Disclaimer: I know the author.
Not personally. I discovered (yes, so it seemed) her on SFFWorld.com where the author sometimes dabbles in the flash fiction and short stories contests. Her stories were always well written and provocative. She visited the forums infrequently, but because I love her writing (both style and content) we developed a friendship over these here intertubes.
Nothing deep, and pretty infrequent, so I was completely surprised when she asked that I read the first issue of her soon-to-be published comic book.
I was, like, what? A comic book? Honey, I like you and all, but a comic book? I think I read, maybe, a panel or two in my life, but anything beyond the Sunday funnies just wasn’t for me.
No, no, she said. Not exactly a comic book…
I agreed with only a bit of trepidation. Comic books are not my thing, but anything Tristis writes is amazing, so this couldn’t be all that bad, right?
OMGonads, I couldn’t have been more wrong.
Bones of the Magus is COMPLETELY AWESOME!
First, the story.
Bones of the Magus is about a mage lost on an unfamiliar world – ours. Inadvertently, he’s brought back to life by a priest down at the local Catholic church, and havoc ensues as the skeletal mage maneuvers through our world trying to figure out who and what he is as well as get back to his army.
You see, our mage is also a prince. A once-powerful prince with an amazing sorceress for a mom. In his quest to dominate the universe, he runs afoul with his family, and himself.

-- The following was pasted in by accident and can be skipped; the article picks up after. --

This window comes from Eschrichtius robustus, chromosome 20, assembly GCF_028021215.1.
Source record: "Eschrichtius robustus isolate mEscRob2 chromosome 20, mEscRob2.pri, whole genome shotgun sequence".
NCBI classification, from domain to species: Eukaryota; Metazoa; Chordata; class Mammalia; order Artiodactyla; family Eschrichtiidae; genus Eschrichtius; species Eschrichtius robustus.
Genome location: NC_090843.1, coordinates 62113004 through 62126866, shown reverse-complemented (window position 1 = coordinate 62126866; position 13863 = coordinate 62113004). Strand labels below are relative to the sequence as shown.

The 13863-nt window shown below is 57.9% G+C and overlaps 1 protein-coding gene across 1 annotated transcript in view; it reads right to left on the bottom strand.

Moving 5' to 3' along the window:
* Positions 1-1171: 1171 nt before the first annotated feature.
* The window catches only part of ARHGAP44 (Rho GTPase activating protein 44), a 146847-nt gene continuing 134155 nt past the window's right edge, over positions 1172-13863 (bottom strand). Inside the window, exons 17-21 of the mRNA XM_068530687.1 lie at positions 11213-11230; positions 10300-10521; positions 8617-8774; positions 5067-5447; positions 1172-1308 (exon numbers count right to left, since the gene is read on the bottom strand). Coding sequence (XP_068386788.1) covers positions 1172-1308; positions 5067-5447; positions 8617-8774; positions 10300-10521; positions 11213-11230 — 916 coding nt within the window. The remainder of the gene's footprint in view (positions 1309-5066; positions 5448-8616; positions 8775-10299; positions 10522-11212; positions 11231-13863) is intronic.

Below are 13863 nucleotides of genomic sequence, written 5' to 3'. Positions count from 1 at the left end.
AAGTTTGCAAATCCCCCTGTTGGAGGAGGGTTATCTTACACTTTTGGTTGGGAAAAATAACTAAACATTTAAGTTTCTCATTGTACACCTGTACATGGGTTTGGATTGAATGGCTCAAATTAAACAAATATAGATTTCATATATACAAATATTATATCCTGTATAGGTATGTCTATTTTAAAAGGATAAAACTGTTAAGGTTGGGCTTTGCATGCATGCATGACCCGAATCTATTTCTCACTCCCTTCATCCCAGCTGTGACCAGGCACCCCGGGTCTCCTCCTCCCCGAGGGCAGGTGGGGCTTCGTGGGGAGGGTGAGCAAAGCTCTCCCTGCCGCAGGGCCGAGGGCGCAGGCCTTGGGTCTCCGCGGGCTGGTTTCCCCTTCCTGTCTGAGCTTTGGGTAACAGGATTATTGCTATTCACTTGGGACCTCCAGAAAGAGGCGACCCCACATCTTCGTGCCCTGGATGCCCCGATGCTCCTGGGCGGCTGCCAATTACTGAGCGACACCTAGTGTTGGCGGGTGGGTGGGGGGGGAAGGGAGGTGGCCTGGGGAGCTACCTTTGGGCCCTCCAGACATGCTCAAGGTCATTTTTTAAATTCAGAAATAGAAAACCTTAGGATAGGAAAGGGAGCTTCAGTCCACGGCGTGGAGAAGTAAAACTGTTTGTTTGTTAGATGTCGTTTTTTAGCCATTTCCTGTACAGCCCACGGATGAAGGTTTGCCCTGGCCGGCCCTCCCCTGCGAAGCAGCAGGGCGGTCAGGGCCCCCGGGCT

But that’s not the story. There’s so much more. You’ll just have to read it and get all the bony details yourself.
Second, the book.
Bones of the Magus is a compilation of four comic book issues: All that Remains; Where There’s a Will; Culture Clash; and Blood, Fire & Brimstone.
But here’s the thing – there’s no pictures.
No, that’s not right. There are pictures. Word pictures. Like this:
You see? It’s a (un)comic book of words!
I thought it would be hard to read with all those panels and words jumping out at the reader, but Ms. Ward is a true master of the form. The text arrangement and flow furthered the reader’s immersion in the story, and I soon found myself worrying and caring about a collection of bones.
Third…hmm, don’t really have a third point except…
I highly recommend this book. The price may be a little steep, but it is a wonderful piece of unique literature that will leave you wanting more and going over the pages two, three, or more times. It’s available from the small, but wonderful press: Broken Jaw Press (also, here).
I delve more into the religious aspects of Bones of the Magus on my other blog The Atheist’s Quill.
- Tristis Ward (nilaewhite.wordpress.com)